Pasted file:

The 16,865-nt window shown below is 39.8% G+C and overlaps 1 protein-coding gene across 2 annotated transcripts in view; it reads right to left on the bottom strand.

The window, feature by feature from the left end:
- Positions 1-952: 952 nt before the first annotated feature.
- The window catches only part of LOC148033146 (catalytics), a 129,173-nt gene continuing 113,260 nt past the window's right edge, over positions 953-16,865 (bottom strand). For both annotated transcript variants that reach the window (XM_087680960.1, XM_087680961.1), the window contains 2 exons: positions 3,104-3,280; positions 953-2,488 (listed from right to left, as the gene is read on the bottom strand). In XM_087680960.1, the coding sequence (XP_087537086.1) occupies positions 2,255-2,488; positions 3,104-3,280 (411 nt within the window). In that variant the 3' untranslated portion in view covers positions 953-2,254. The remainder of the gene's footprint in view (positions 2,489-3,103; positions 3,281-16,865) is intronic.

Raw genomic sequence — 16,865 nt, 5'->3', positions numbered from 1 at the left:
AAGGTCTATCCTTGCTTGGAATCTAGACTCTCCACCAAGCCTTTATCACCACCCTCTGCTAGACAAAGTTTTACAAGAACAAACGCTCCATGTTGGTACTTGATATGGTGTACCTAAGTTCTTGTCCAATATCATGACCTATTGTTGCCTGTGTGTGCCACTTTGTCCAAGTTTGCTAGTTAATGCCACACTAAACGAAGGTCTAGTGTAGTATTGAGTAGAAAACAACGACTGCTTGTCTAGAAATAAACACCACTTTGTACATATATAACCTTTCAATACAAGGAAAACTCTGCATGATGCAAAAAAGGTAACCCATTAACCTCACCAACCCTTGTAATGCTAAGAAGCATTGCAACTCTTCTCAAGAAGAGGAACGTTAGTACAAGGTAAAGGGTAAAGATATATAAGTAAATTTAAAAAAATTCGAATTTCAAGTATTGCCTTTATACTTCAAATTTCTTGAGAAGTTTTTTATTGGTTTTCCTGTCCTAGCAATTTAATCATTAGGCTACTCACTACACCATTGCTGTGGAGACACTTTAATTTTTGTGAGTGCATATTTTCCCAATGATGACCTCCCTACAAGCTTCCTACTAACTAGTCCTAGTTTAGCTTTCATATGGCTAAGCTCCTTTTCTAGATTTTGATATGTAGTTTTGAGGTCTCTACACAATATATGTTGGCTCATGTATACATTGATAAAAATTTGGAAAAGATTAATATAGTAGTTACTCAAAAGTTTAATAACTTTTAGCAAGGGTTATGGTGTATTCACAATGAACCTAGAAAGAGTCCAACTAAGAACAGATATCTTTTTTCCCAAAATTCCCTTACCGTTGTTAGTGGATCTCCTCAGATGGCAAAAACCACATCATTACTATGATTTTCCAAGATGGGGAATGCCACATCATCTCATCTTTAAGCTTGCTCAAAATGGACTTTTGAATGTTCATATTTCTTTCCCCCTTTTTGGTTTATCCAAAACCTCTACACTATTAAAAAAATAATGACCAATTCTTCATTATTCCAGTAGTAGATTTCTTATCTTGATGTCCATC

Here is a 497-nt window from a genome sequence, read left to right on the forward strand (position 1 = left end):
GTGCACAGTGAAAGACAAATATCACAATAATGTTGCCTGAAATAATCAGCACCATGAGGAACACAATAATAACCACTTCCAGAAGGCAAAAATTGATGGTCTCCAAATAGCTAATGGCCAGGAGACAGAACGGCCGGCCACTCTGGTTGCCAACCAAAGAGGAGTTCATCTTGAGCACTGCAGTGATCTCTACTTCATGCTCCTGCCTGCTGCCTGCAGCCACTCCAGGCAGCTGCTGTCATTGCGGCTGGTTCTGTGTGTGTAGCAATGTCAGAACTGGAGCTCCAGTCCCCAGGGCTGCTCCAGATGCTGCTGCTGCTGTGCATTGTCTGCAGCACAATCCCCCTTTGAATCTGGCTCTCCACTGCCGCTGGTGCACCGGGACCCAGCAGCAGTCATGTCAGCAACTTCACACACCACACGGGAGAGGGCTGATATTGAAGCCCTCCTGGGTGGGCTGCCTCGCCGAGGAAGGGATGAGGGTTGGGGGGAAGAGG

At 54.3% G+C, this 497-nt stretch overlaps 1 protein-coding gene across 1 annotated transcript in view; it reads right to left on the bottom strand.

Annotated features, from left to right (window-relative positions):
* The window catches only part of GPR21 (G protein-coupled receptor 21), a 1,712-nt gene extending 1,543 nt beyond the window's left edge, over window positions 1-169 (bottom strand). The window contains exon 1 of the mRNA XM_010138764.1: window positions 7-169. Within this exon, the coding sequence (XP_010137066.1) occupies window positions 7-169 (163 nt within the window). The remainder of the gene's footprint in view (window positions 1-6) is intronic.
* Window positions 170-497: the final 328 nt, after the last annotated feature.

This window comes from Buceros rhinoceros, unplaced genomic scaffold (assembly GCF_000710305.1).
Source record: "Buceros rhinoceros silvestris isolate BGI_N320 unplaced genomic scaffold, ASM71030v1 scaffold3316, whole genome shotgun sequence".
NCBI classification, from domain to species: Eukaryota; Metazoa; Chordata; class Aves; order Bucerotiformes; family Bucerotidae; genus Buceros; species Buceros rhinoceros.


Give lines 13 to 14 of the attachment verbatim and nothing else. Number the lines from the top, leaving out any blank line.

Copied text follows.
This window comes from Buceros rhinoceros, unplaced genomic scaffold (assembly GCF_000710305.1).
Source record: "Buceros rhinoceros silvestris isolate BGI_N320 unplaced genomic scaffold, ASM71030v1 scaffold3316, whole genome shotgun sequence".